Conjectured primality test for numbers of the form $N=4 \cdot 3^n-1$

This is a repost of this question.

Can you provide proof or counterexample for the claim given below?

Inspired by Lucas-Lehmer primality test I have formulated the following claim:

Let $$P_m(x)=2^{-m}\cdot((x-\sqrt{x^2-4})^m+(x+\sqrt{x^2-4})^m)$$ . Let $$N= 4 \cdot 3^{n}-1$$ where $$n\ge3$$ . Let $$S_i=S_{i-1}^3-3 S_{i-1}$$ with $$S_0=P_9(6)$$ . Then $$N$$ is prime if and only if $$S_{n-2} \equiv 0 \pmod{N}$$ .

You can run this test here .

Numbers $$n$$ such that $$4 \cdot 3^n-1$$ is prime can be found here .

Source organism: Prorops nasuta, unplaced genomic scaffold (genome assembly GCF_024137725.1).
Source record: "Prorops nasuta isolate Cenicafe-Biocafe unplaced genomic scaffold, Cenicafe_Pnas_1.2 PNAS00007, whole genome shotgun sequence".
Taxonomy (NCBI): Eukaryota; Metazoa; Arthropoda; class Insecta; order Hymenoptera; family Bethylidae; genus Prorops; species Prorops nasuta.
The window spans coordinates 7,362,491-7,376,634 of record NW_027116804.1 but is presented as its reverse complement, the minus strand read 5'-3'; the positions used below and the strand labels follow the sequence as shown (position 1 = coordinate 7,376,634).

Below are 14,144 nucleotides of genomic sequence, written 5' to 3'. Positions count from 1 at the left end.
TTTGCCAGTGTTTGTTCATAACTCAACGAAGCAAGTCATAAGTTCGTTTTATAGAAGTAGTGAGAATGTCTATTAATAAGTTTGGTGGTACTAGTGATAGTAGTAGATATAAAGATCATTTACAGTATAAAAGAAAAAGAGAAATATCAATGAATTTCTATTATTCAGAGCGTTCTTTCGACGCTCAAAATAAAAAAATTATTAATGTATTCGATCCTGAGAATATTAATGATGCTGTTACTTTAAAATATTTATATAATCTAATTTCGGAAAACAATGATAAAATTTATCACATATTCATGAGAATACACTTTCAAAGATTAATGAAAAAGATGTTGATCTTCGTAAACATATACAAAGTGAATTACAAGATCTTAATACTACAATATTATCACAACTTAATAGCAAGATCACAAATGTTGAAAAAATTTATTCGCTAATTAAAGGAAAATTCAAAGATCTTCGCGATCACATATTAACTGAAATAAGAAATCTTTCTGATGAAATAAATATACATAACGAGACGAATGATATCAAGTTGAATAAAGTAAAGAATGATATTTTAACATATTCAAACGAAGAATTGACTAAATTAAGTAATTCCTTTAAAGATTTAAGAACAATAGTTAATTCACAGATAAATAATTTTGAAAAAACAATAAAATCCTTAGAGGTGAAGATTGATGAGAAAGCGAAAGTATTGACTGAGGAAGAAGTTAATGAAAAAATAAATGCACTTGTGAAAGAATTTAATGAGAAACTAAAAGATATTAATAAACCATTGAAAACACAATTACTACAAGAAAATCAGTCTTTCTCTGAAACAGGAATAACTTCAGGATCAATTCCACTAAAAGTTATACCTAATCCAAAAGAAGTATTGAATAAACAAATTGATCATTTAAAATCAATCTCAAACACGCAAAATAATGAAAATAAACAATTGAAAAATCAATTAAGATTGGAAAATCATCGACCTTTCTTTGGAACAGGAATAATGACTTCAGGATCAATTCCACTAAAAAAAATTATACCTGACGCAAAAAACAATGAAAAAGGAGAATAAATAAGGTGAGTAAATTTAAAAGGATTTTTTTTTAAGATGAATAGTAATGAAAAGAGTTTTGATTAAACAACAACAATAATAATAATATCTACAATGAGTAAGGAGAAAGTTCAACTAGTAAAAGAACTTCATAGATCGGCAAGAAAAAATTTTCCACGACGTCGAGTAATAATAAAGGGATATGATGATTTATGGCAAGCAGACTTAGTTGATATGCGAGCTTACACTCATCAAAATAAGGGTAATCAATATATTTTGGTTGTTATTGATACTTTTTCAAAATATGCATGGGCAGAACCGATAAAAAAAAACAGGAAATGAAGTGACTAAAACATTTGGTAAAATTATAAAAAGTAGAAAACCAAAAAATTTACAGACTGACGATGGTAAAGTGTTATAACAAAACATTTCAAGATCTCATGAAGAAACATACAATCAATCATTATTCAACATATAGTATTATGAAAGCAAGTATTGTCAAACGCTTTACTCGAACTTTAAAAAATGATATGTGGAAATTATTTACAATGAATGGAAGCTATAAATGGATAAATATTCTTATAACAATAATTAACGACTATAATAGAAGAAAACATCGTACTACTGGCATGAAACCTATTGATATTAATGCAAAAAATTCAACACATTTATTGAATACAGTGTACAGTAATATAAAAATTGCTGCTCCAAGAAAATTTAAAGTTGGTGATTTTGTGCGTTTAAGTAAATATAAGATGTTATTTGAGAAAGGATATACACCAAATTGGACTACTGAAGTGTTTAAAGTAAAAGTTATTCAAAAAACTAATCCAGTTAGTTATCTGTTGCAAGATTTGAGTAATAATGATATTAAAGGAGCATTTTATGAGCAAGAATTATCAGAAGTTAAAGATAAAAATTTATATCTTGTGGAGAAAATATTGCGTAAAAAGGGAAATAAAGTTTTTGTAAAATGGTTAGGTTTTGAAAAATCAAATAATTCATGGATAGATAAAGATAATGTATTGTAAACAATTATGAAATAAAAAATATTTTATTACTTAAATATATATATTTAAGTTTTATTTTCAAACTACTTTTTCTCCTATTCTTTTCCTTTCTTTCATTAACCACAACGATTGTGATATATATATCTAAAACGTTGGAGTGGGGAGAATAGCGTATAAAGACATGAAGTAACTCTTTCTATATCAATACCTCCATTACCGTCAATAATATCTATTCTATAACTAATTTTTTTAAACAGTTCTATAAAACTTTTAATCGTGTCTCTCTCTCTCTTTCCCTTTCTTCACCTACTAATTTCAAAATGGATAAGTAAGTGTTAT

I was searching for counterexample using the following PARI/GP code:

CE431(n1,n2)=
{
for(n=n1,n2,
N=4*3^n-1;
S=2*polchebyshev(9,1,3);
ctr=1;
while(ctr<=n-2,
S=Mod(2*polchebyshev(3,1,S/2),N);
ctr+=1);
if(S==0 && !ispseudoprime(N),print("n="n)))
}

P.S.

Partial answer can be found here.

• Is this a partial case of mathoverflow.net/q/308886 ? – Max Alekseyev Jul 11 at 20:20
• @MaxAlekseyev No, it isn't. In post you mentioned we treat numbers of the form $N =k \cdot b^n-1$ with base $b$ being an even number not divisible by $3$ . – Peđa Terzić Jul 12 at 3:50